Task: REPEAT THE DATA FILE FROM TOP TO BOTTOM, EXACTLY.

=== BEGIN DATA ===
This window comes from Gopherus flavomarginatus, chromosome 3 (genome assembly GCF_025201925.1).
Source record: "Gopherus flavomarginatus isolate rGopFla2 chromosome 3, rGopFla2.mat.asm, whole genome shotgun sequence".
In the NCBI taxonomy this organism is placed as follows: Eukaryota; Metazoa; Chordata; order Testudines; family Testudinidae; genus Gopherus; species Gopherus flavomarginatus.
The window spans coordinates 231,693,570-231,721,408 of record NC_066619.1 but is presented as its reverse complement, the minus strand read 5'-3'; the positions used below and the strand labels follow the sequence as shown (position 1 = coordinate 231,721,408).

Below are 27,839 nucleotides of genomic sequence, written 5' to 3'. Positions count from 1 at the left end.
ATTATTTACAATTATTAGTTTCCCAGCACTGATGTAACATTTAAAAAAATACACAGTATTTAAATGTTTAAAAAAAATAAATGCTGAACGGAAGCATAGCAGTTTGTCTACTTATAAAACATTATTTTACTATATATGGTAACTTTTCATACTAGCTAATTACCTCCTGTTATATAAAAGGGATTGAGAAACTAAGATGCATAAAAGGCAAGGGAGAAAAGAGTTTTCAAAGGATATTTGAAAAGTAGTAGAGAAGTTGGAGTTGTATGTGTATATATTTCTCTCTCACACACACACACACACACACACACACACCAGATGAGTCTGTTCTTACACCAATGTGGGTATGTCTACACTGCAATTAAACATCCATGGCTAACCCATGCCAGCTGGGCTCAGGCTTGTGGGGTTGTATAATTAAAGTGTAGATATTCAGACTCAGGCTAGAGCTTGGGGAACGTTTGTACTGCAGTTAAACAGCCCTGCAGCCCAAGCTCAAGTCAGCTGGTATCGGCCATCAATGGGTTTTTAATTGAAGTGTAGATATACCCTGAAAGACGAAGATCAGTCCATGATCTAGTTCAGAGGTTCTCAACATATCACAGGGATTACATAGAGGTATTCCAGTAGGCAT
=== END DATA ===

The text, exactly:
This window comes from Gopherus flavomarginatus, chromosome 3 (genome assembly GCF_025201925.1).
Source record: "Gopherus flavomarginatus isolate rGopFla2 chromosome 3, rGopFla2.mat.asm, whole genome shotgun sequence".
In the NCBI taxonomy this organism is placed as follows: Eukaryota; Metazoa; Chordata; order Testudines; family Testudinidae; genus Gopherus; species Gopherus flavomarginatus.
The window spans coordinates 231,693,570-231,721,408 of record NC_066619.1 but is presented as its reverse complement, the minus strand read 5'-3'; the positions used below and the strand labels follow the sequence as shown (position 1 = coordinate 231,721,408).

Below are 27,839 nucleotides of genomic sequence, written 5' to 3'. Positions count from 1 at the left end.
ATTATTTACAATTATTAGTTTCCCAGCACTGATGTAACATTTAAAAAAATACACAGTATTTAAATGTTTAAAAAAAATAAATGCTGAACGGAAGCATAGCAGTTTGTCTACTTATAAAACATTATTTTACTATATATGGTAACTTTTCATACTAGCTAATTACCTCCTGTTATATAAAAGGGATTGAGAAACTAAGATGCATAAAAGGCAAGGGAGAAAAGAGTTTTCAAAGGATATTTGAAAAGTAGTAGAGAAGTTGGAGTTGTATGTGTATATATTTCTCTCTCACACACACACACACACACACACACACACCAGATGAGTCTGTTCTTACACCAATGTGGGTATGTCTACACTGCAATTAAACATCCATGGCTAACCCATGCCAGCTGGGCTCAGGCTTGTGGGGTTGTATAATTAAAGTGTAGATATTCAGACTCAGGCTAGAGCTTGGGGAACGTTTGTACTGCAGTTAAACAGCCCTGCAGCCCAAGCTCAAGTCAGCTGGTATCGGCCATCAATGGGTTTTTAATTGAAGTGTAGATATACCCTGAAAGACGAAGATCAGTCCATGATCTAGTTCAGAGGTTCTCAACATATCACAGGGATTACATAGAGGTATTCCAGTAGGCAT